Gay played the nickel in New England, and that's how he should project for the Saints. Slotting him in that role automatically upgrades New Orleans' back line of defense and should lessen the number of deep balls given up. But, he must show he's grasped defensive coordinator Gary Gibbs' system and that he can he can keep plays in front of him and not let them get behind him.

Jonathan Goodwin, center

The Saints are putting a lot of faith in Goodwin, who will get the first crack at replacing the departed Jeff Faine at center. At 6-foot-3, 318 pounds, he's much bigger than Faine. He also has experience as a guard and center in Sean Payton's offense. From that perspective, Goodwin should be fine.

But Goodwin has made a grand total of 15 starts in six NFL seasons, and just 2 in his two seasons in New Orleans. Why? Well, Faine was in front of him for one thing. But for another, he's never excelled at the NFL level. He's never been able to elevate his game, either in practice or limited game action, to warrant serious consideration as a starter (he made 10 starts for the Jets in 2005, but that was more due to injury).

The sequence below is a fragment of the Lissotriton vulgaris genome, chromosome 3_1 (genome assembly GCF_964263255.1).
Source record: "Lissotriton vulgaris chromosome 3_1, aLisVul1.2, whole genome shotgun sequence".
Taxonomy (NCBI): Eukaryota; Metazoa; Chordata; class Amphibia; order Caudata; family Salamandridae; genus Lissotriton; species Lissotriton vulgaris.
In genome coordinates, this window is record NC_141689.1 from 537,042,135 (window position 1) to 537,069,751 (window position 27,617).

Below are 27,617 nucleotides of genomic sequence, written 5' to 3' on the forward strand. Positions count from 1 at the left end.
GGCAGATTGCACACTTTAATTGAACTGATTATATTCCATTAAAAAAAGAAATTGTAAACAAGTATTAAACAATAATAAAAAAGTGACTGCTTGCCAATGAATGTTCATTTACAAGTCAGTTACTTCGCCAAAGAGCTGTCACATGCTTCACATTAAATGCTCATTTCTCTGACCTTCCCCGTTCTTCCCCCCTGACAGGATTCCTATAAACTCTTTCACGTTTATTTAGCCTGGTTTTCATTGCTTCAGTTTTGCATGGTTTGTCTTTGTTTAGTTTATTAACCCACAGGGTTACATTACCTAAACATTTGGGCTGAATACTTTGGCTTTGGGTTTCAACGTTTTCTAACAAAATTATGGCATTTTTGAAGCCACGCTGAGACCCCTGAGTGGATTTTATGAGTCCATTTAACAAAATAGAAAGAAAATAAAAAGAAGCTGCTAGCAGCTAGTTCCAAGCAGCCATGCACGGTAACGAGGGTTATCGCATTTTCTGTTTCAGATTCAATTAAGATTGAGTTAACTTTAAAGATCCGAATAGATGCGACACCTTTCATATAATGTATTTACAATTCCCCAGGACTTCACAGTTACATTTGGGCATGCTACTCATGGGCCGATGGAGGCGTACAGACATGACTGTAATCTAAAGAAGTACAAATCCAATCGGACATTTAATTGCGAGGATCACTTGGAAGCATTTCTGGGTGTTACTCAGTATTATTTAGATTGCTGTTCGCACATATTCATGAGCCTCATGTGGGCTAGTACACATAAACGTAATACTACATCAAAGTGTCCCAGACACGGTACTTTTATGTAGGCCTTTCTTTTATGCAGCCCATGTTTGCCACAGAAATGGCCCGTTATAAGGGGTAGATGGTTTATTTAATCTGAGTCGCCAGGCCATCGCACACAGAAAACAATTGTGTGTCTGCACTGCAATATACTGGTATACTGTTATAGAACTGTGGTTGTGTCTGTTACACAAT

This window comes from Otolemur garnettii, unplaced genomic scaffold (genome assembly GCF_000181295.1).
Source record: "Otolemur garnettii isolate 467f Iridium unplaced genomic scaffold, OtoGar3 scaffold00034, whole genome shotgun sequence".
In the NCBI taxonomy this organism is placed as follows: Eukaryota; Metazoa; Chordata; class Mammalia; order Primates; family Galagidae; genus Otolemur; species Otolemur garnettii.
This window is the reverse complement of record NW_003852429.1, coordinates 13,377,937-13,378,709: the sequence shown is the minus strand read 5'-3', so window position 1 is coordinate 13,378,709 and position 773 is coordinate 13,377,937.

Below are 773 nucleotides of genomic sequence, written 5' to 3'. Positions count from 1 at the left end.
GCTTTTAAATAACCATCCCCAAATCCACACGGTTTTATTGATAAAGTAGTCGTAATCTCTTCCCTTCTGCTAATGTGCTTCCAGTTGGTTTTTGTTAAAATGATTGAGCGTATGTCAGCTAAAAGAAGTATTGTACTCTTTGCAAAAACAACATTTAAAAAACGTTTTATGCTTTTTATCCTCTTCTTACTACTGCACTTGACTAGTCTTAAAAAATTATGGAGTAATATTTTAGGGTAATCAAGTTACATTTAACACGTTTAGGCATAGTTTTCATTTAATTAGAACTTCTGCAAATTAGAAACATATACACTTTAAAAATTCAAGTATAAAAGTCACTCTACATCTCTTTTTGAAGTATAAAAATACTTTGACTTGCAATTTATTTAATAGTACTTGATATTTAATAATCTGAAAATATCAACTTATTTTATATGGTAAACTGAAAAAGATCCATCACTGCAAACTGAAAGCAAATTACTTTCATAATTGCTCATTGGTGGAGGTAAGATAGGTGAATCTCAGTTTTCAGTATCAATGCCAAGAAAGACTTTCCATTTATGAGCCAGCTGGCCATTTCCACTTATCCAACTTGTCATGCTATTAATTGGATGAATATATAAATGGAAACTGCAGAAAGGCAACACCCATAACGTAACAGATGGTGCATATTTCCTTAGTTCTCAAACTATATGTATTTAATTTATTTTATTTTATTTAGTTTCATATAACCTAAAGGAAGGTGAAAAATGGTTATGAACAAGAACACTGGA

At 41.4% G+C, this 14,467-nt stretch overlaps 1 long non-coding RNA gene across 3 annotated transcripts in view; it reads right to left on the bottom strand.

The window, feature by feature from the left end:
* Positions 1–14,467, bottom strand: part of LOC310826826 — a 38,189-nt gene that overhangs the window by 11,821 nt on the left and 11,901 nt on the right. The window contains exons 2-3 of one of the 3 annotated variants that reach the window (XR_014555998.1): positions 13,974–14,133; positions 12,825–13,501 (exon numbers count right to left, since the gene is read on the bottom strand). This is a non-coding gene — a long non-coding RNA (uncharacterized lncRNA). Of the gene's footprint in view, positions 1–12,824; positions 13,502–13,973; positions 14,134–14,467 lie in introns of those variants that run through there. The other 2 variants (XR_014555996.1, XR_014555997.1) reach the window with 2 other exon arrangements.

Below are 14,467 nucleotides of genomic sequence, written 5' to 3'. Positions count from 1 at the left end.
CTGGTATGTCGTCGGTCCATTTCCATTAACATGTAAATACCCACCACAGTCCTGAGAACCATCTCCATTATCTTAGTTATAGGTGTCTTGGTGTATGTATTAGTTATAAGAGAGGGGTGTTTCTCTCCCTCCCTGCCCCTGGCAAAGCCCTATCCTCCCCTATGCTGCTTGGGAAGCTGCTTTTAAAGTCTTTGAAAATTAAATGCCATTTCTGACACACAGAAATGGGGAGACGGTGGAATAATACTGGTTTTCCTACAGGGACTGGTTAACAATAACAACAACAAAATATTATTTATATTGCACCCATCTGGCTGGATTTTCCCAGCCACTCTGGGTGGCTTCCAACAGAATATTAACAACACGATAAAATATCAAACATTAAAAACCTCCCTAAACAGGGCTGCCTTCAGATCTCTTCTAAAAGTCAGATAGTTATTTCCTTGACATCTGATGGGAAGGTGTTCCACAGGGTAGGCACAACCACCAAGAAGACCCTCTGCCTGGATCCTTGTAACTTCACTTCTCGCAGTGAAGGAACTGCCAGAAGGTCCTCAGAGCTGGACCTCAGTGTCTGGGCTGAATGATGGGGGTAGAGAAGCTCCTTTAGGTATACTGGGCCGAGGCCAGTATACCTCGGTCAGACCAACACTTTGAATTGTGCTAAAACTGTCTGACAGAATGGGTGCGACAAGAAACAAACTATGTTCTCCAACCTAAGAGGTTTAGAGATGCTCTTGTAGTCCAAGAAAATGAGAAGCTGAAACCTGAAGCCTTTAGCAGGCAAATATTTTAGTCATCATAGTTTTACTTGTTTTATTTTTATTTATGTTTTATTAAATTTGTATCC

Goodwin will benefit from the experience around him, as the other four linemen return. And Goodwin's frame suggests that he could give the Saints running game some serious help. But he'll have to show from the outset that he can handle the intangibles of the job — line calls, recognizing defenses and communication — or his hold on the job will be tenuous. The Saints signed Matt Lehr — a former starting center in Dallas — just in case.

Deuce McAllister, running back

Let's make this very simple — McAllister is recovering from two knee surgeries and will be 30 in December. He will cost the Saints a lot of money the next few years. There are also new options on the roster, such as Pierre Thomas, who emerged as an intriguing player after McAllister's injury.

There is a lot working against McAllister. But he's done this before, recovering from what seemed to be a career-threatening injury, only to come back and have a solid season the following year. The 6-foot-1, 232-pound back is the perfect complement to Reggie Bush, and one only needs to look at Jacksonville to see what a young, quick back like Maurice Jones-Drew can do for the career longevity of an aging veteran like Fred Taylor.

But "Fragile Fred" hasn't had a serious injury in years. McAllister's surgeries may make him cost prohibitive.